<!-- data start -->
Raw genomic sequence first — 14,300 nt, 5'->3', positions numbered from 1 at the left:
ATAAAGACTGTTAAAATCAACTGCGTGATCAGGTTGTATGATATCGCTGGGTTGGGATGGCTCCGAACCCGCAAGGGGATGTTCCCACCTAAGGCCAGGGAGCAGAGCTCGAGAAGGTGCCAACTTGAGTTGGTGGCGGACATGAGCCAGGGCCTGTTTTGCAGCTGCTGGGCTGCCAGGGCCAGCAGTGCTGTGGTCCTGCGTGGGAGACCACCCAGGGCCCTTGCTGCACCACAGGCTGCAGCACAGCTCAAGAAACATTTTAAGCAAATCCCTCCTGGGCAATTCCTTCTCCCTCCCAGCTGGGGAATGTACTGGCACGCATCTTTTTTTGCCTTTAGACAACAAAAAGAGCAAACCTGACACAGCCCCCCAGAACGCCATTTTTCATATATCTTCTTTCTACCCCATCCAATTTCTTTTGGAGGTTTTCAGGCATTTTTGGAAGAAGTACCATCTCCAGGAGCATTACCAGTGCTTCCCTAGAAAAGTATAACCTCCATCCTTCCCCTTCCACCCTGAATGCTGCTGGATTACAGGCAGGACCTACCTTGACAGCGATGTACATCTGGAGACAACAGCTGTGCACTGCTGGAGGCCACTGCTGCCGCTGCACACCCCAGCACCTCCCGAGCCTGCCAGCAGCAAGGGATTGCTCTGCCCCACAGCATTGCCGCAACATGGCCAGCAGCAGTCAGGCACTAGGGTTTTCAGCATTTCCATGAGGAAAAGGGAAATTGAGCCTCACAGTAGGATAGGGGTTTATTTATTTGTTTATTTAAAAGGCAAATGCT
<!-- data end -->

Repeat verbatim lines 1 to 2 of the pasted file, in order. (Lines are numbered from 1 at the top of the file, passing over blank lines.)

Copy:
Raw genomic sequence first — 14,300 nt, 5'->3', positions numbered from 1 at the left:
ATAAAGACTGTTAAAATCAACTGCGTGATCAGGTTGTATGATATCGCTGGGTTGGGATGGCTCCGAACCCGCAAGGGGATGTTCCCACCTAAGGCCAGGGAGCAGAGCTCGAGAAGGTGCCAACTTGAGTTGGTGGCGGACATGAGCCAGGGCCTGTTTTGCAGCTGCTGGGCTGCCAGGGCCAGCAGTGCTGTGGTCCTGCGTGGGAGACCACCCAGGGCCCTTGCTGCACCACAGGCTGCAGCACAGCTCAAGAAACATTTTAAGCAAATCCCTCCTGGGCAATTCCTTCTCCCTCCCAGCTGGGGAATGTACTGGCACGCATCTTTTTTTGCCTTTAGACAACAAAAAGAGCAAACCTGACACAGCCCCCCAGAACGCCATTTTTCATATATCTTCTTTCTACCCCATCCAATTTCTTTTGGAGGTTTTCAGGCATTTTTGGAAGAAGTACCATCTCCAGGAGCATTACCAGTGCTTCCCTAGAAAAGTATAACCTCCATCCTTCCCCTTCCACCCTGAATGCTGCTGGATTACAGGCAGGACCTACCTTGACAGCGATGTACATCTGGAGACAACAGCTGTGCACTGCTGGAGGCCACTGCTGCCGCTGCACACCCCAGCACCTCCCGAGCCTGCCAGCAGCAAGGGATTGCTCTGCCCCACAGCATTGCCGCAACATGGCCAGCAGCAGTCAGGCACTAGGGTTTTCAGCATTTCCATGAGGAAAAGGGAAATTGAGCCTCACAGTAGGATAGGGGTTTATTTATTTGTTTATTTAAAAGGCAAATGCT